Miss England 2019, Bhasha Mukherjee, was in the middle of a humanitarian trip in India when the coronavirus pandemic surged around the globe. The 24-year-old junior doctor says she knew right away it was time to return to the United Kingdom and trade in her crown for a stethoscope.
Mukherjee told on Tuesday. “I’ve been to Africa, Turkey, and India was the first of the Asian countries I was going to travel to. After India, I had several other countries that had to be cut short because of obviously the coronavirus. I knew the best place for me would be back at the hospital.”
Mukherjee graduated from the University of Nottingham just two weeks before she was crowned Miss England in August. One day after winning the title, she began her first day at work at Pilgrim Hospital Boston-Lincolnshire before traveling to the Miss World pageant late last year.
From there, the beauty queen admitted she had “sort of a dream summer” planned that was jam-packed with sponsored charity trips to Sri Lanka, Barbados, Gibraltar and more. But as the death rate continued to climb, Mukherjee was getting word from her colleagues back home that there was a pressing need for medical workers — and fast.
“That’s what initiated me to return to work in the first place,” Mukherjee said, adding that she always had plans to return to her medical career this August.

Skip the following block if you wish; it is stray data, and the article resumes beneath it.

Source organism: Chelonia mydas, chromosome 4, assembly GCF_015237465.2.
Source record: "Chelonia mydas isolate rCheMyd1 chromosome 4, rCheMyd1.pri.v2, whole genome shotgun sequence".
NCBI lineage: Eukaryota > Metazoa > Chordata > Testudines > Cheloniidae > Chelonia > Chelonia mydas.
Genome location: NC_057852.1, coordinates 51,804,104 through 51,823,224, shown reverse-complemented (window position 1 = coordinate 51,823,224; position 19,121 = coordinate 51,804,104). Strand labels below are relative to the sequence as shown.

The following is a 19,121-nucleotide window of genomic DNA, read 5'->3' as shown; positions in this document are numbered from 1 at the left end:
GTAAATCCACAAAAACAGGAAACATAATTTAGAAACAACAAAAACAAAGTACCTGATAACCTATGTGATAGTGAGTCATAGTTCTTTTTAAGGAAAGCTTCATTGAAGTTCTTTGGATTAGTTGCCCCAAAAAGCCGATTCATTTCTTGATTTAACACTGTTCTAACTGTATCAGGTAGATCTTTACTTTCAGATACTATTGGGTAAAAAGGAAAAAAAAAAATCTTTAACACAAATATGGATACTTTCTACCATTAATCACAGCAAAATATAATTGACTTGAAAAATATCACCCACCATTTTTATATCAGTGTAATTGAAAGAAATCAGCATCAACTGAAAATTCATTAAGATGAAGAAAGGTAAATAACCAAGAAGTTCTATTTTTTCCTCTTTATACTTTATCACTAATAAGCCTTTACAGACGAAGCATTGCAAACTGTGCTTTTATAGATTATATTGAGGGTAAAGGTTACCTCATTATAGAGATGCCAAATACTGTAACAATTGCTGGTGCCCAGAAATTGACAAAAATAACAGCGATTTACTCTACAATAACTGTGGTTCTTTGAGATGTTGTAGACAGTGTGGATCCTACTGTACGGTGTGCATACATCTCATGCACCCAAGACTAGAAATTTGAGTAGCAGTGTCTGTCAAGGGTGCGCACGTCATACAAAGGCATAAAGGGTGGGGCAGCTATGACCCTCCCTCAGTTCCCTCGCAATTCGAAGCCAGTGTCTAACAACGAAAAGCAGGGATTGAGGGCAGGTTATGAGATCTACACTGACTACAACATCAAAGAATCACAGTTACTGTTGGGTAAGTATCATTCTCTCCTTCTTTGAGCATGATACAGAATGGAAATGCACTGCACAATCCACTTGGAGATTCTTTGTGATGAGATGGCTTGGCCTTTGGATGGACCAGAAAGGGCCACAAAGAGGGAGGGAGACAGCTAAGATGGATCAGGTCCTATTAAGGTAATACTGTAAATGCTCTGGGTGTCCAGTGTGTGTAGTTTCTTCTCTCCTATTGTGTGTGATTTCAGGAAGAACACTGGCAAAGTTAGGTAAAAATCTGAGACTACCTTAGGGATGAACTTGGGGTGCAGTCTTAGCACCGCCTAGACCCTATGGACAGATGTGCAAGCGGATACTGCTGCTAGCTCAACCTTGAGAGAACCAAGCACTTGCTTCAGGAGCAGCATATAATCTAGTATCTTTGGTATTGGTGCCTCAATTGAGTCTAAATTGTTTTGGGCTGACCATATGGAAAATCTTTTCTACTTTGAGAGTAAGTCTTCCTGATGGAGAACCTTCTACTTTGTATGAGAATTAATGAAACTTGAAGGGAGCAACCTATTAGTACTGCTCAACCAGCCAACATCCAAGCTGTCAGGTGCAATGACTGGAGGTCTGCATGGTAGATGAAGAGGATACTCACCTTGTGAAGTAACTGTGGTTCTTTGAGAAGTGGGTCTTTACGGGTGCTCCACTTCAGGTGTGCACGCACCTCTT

“Two or three weeks ago I was hearing about these really long shifts and that my colleagues were covering various parts of the hospital and taking on responsibilities we didn’t have before. I really wanted to join in the task force right away.”
She has also begun a petition urging for National Health Service (NHS) staff to receive at least a 50 percent discount in housing costs, as she’s learned hospital accommodations cost double her previous rent.
What’s keeping the 24-year-old’s morale high are the many well-wishes she’s received from her social media followers, as well as a vow to herself to continue practicing mindfulness.
“It’s scientifically proven when you do an act of kindness it activates the happy sensor in your brain. It’s a whole different feeling of being able to sit next to someone, give them that support and to feel needed. Those were the biggest reasons for me as to why I went into the medical field,” Mukherjee added.